Figure 6. Precipitation lapse rates of Spercheios river basin based on observational meteorological data and E-OBS dataset.
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Figure 7. Basin-averaged annual actual evapotranspiration (mm) (a) and river discharge (m3/s) to Maliakos Gulf (b) reconstructions. LC1960, LC1990 and LC2018 are represented by blue, orange and gray lines.
Figure 7. Basin-averaged annual actual evapotranspiration (mm) (a) and river discharge (m3/s) to Maliakos Gulf (b) reconstructions. LC1960, LC1990 and LC2018 are represented by blue, orange and gray lines.
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Figure 8. Simulated mean annual actual evapotranspiration (mm/yr) in (a) 1960, (b) 1990 and (c) 2018.
Figure 8. Simulated mean annual actual evapotranspiration (mm/yr) in (a) 1960, (b) 1990 and (c) 2018.
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Figure 9. Timeseries, regarding areas characterized by transition from forest in 1960 to pastures in 1990, of (a) annual actual evapotranspiration (mm/yr) simulated by LC1990 (orange line) and LC1960 (blue line) as well as (b) their differences (red for positive and blue for negative). The same for (c,d) as well as (e,f) regarding transition from pastures in 1960 to agricultural land in 2018 and transition from forest in 1990 to agricultural land in 2018, respectively.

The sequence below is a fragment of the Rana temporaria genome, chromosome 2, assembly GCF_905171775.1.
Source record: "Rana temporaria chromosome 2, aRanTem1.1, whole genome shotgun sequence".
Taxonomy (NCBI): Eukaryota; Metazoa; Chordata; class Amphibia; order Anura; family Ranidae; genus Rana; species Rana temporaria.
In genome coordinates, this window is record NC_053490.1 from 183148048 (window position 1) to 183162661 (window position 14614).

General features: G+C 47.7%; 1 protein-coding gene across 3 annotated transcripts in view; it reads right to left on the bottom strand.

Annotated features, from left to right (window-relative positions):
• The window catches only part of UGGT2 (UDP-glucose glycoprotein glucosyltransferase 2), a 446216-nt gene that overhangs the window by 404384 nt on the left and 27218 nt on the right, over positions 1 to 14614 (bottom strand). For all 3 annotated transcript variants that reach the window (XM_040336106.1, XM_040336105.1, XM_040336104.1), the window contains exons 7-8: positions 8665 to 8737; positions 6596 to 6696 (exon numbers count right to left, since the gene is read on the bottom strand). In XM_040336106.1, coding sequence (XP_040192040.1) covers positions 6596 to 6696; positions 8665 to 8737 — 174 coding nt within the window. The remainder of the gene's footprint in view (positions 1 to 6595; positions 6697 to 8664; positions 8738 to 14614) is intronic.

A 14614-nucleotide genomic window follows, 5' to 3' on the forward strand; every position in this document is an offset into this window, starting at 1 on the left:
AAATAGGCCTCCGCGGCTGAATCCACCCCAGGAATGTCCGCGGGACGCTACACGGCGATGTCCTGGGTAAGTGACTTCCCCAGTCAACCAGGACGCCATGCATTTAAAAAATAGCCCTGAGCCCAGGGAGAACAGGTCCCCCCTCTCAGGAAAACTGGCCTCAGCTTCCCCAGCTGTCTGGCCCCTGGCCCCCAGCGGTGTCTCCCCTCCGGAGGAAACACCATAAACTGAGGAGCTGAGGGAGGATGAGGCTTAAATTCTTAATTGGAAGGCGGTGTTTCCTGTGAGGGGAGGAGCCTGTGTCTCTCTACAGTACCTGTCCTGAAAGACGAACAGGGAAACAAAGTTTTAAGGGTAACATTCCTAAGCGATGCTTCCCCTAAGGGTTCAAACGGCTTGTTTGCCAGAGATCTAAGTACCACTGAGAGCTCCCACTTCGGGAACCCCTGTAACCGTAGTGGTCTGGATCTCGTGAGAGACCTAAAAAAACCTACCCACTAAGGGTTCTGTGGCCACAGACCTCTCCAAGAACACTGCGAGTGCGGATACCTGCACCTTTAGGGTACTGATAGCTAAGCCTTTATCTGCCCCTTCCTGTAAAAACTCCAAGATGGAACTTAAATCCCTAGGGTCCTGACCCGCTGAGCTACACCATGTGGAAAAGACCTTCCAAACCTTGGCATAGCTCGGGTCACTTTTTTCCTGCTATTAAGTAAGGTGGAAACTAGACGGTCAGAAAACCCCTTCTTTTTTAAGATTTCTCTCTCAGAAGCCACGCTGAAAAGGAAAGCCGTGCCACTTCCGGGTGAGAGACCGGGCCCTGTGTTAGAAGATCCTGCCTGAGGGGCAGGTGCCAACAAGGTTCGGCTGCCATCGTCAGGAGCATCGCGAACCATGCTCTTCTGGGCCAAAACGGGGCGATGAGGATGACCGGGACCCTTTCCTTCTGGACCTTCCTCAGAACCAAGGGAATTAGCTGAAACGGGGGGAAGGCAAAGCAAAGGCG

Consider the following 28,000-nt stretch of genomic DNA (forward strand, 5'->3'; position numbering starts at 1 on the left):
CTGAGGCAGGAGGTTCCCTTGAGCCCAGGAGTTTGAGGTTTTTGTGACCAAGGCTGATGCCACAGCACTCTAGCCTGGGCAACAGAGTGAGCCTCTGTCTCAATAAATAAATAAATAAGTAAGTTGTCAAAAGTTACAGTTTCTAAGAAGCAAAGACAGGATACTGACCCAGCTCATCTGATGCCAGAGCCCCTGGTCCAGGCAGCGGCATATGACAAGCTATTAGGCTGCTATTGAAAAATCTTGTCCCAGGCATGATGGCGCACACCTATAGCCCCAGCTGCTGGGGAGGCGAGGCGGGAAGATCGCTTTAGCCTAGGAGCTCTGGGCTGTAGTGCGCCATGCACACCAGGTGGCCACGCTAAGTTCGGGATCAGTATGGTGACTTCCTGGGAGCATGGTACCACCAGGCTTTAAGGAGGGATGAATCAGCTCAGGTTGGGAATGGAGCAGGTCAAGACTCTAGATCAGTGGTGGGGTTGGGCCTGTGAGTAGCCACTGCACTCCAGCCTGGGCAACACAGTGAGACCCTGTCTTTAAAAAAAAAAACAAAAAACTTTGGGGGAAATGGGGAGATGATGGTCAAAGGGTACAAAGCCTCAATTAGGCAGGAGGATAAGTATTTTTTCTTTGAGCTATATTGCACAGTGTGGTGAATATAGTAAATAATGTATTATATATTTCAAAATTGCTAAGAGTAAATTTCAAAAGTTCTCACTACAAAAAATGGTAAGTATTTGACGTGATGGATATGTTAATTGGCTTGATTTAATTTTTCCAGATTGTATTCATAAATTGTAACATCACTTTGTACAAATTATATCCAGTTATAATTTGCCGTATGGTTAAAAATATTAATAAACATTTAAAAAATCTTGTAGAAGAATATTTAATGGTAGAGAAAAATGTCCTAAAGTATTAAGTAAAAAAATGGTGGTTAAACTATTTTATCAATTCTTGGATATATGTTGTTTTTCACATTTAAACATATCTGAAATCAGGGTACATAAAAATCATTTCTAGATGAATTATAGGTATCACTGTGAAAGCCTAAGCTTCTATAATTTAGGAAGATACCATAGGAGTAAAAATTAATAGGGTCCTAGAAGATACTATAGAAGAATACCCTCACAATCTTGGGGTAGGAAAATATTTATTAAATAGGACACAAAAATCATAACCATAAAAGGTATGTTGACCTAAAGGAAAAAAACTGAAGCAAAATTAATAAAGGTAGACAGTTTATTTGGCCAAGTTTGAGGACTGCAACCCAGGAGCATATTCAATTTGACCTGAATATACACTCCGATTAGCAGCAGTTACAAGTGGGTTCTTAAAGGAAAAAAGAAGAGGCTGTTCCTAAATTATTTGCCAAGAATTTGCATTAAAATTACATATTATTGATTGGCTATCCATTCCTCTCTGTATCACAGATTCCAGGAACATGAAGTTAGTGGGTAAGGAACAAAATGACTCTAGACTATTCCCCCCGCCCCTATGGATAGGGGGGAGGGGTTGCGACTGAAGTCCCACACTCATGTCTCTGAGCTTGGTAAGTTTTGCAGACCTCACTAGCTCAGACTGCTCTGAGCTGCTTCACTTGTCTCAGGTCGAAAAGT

Figure 9. Timeseries, regarding areas characterized by transition from forest in 1960 to pastures in 1990, of (a) annual actual evapotranspiration (mm/yr) simulated by LC1990 (orange line) and LC1960 (blue line) as well as (b) their differences (red for positive and blue for negative). The same for (c,d) as well as (e,f) regarding transition from pastures in 1960 to agricultural land in 2018 and transition from forest in 1990 to agricultural land in 2018, respectively.
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Figure 10. SMK and CUSUM tests for (a) precipitation and (b) air temperature.
Figure 10. SMK and CUSUM tests for (a) precipitation and (b) air temperature.
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Figure 11. Results of Mann-Kendall test (No border in columns indicates S test and black border Z test; (*) and (+) symbols indicate if trend is significant at α = 0.05 level and at α = 0.1 level respectively) and Sen’s slope for (a) precipitation and (b) air temperature.
Figure 11. Results of Mann-Kendall test (No border in columns indicates S test and black border Z test; (*) and (+) symbols indicate if trend is significant at α = 0.05 level and at α = 0.1 level respectively) and Sen’s slope for (a) precipitation and (b) air temperature.